The first couple of changes will go into effect later in 2017. The NWS currently issues 10 different alerts for winter weather events such as blizzards, ice storms, lake effect snow, and snowstorms. In the winter, the agency will reduce the number of alerts to just six. They're getting rid of the blizzard watch, for example, merging it with the winter storm watch. Winter weather alerts will also be issued in a “what/where/when” format, outlining exactly how much snow or ice you can expect, where it's expected, and when it's expected to happen. Previously, you had to scour a few paragraphs of text to figure out what was coming your way.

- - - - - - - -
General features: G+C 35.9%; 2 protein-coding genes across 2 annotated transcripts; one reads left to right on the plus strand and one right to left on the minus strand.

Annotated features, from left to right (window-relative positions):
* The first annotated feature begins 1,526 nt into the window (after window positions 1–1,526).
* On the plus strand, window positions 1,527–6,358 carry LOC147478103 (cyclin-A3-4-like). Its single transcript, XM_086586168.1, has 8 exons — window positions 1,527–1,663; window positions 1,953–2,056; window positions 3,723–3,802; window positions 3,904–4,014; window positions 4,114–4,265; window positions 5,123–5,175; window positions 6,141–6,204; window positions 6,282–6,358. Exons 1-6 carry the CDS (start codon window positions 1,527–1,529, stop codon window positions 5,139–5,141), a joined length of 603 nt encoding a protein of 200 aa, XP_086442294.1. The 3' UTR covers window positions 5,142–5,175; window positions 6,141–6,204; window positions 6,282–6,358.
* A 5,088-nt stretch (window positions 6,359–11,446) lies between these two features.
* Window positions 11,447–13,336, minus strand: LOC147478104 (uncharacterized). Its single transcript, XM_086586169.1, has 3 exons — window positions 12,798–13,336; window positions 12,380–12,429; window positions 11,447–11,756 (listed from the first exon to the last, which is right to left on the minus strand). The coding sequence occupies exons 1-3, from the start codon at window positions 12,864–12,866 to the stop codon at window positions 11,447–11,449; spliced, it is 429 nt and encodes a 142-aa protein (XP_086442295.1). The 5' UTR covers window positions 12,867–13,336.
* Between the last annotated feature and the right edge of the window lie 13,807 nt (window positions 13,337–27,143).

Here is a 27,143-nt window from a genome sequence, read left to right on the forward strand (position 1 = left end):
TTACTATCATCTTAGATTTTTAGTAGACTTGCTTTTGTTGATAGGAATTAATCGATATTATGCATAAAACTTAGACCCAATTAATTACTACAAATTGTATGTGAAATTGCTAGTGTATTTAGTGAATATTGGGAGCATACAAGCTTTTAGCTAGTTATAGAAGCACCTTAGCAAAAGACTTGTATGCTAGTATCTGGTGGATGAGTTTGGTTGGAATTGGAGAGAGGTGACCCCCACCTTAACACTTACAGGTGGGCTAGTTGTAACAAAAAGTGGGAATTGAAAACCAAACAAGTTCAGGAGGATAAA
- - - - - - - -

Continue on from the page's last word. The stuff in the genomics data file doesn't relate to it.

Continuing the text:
The NWS will also look into changing their weather maps to display just four different colors when weather alerts are in effect—a dramatic change from the hodgepodge of colors that smear weather maps today. Each weather alert currently has its own unique color on weather maps, so these maps are almost indecipherable when there's a lot of active weather across the country. The agency may soon replace all of these colors with just four hues—yellow, orange, red, and purple—to convey the severity and urgency of the alert in effect.

improved hazardous weather map from the NOAA
A swath showing the probability of a tornado near Birmingham, Alabama, under the new FACETs project. The old tornado warning polygon is outlined in red.
NOAA/NSSL